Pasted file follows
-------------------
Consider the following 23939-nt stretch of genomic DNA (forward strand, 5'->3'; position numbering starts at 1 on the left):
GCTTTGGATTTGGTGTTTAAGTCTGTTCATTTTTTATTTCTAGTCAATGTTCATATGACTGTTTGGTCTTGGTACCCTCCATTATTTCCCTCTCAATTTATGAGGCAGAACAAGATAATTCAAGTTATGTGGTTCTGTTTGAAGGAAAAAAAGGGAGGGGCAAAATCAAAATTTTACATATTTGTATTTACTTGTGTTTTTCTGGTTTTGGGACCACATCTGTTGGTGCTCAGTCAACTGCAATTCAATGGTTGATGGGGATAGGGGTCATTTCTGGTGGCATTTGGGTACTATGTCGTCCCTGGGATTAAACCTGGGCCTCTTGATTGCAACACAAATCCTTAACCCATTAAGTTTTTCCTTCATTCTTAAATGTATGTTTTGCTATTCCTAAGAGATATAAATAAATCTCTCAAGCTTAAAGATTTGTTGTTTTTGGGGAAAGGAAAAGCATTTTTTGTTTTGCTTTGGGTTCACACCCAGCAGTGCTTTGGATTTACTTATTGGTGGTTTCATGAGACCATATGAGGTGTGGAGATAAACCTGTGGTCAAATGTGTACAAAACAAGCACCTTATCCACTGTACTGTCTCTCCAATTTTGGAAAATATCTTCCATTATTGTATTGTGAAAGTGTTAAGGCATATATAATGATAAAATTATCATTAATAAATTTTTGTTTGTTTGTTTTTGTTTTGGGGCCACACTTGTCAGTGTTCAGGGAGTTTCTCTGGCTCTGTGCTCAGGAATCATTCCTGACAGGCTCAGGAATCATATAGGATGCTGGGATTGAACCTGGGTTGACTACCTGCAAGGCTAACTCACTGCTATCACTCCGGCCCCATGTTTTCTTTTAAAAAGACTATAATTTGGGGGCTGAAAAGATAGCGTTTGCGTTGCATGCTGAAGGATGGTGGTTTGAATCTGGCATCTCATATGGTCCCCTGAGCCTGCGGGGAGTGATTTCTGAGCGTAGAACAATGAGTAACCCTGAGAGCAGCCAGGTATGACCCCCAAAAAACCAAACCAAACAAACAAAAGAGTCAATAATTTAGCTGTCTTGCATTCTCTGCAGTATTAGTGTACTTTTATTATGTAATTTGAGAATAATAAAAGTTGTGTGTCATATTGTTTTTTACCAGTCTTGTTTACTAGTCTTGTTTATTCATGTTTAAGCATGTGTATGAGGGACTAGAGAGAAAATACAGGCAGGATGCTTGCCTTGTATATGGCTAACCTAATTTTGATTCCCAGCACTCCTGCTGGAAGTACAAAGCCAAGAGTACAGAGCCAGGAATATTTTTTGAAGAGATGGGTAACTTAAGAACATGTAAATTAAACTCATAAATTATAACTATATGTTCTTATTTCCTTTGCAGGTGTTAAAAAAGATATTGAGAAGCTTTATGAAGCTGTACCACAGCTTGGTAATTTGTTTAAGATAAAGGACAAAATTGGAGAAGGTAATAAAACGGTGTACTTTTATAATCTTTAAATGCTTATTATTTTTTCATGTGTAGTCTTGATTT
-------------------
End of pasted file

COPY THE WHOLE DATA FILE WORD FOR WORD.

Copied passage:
Consider the following 23939-nt stretch of genomic DNA (forward strand, 5'->3'; position numbering starts at 1 on the left):
GCTTTGGATTTGGTGTTTAAGTCTGTTCATTTTTTATTTCTAGTCAATGTTCATATGACTGTTTGGTCTTGGTACCCTCCATTATTTCCCTCTCAATTTATGAGGCAGAACAAGATAATTCAAGTTATGTGGTTCTGTTTGAAGGAAAAAAAGGGAGGGGCAAAATCAAAATTTTACATATTTGTATTTACTTGTGTTTTTCTGGTTTTGGGACCACATCTGTTGGTGCTCAGTCAACTGCAATTCAATGGTTGATGGGGATAGGGGTCATTTCTGGTGGCATTTGGGTACTATGTCGTCCCTGGGATTAAACCTGGGCCTCTTGATTGCAACACAAATCCTTAACCCATTAAGTTTTTCCTTCATTCTTAAATGTATGTTTTGCTATTCCTAAGAGATATAAATAAATCTCTCAAGCTTAAAGATTTGTTGTTTTTGGGGAAAGGAAAAGCATTTTTTGTTTTGCTTTGGGTTCACACCCAGCAGTGCTTTGGATTTACTTATTGGTGGTTTCATGAGACCATATGAGGTGTGGAGATAAACCTGTGGTCAAATGTGTACAAAACAAGCACCTTATCCACTGTACTGTCTCTCCAATTTTGGAAAATATCTTCCATTATTGTATTGTGAAAGTGTTAAGGCATATATAATGATAAAATTATCATTAATAAATTTTTGTTTGTTTGTTTTTGTTTTGGGGCCACACTTGTCAGTGTTCAGGGAGTTTCTCTGGCTCTGTGCTCAGGAATCATTCCTGACAGGCTCAGGAATCATATAGGATGCTGGGATTGAACCTGGGTTGACTACCTGCAAGGCTAACTCACTGCTATCACTCCGGCCCCATGTTTTCTTTTAAAAAGACTATAATTTGGGGGCTGAAAAGATAGCGTTTGCGTTGCATGCTGAAGGATGGTGGTTTGAATCTGGCATCTCATATGGTCCCCTGAGCCTGCGGGGAGTGATTTCTGAGCGTAGAACAATGAGTAACCCTGAGAGCAGCCAGGTATGACCCCCAAAAAACCAAACCAAACAAACAAAAGAGTCAATAATTTAGCTGTCTTGCATTCTCTGCAGTATTAGTGTACTTTTATTATGTAATTTGAGAATAATAAAAGTTGTGTGTCATATTGTTTTTTACCAGTCTTGTTTACTAGTCTTGTTTATTCATGTTTAAGCATGTGTATGAGGGACTAGAGAGAAAATACAGGCAGGATGCTTGCCTTGTATATGGCTAACCTAATTTTGATTCCCAGCACTCCTGCTGGAAGTACAAAGCCAAGAGTACAGAGCCAGGAATATTTTTTGAAGAGATGGGTAACTTAAGAACATGTAAATTAAACTCATAAATTATAACTATATGTTCTTATTTCCTTTGCAGGTGTTAAAAAAGATATTGAGAAGCTTTATGAAGCTGTACCACAGCTTGGTAATTTGTTTAAGATAAAGGACAAAATTGGAGAAGGTAATAAAACGGTGTACTTTTATAATCTTTAAATGCTTATTATTTTTTCATGTGTAGTCTTGATTT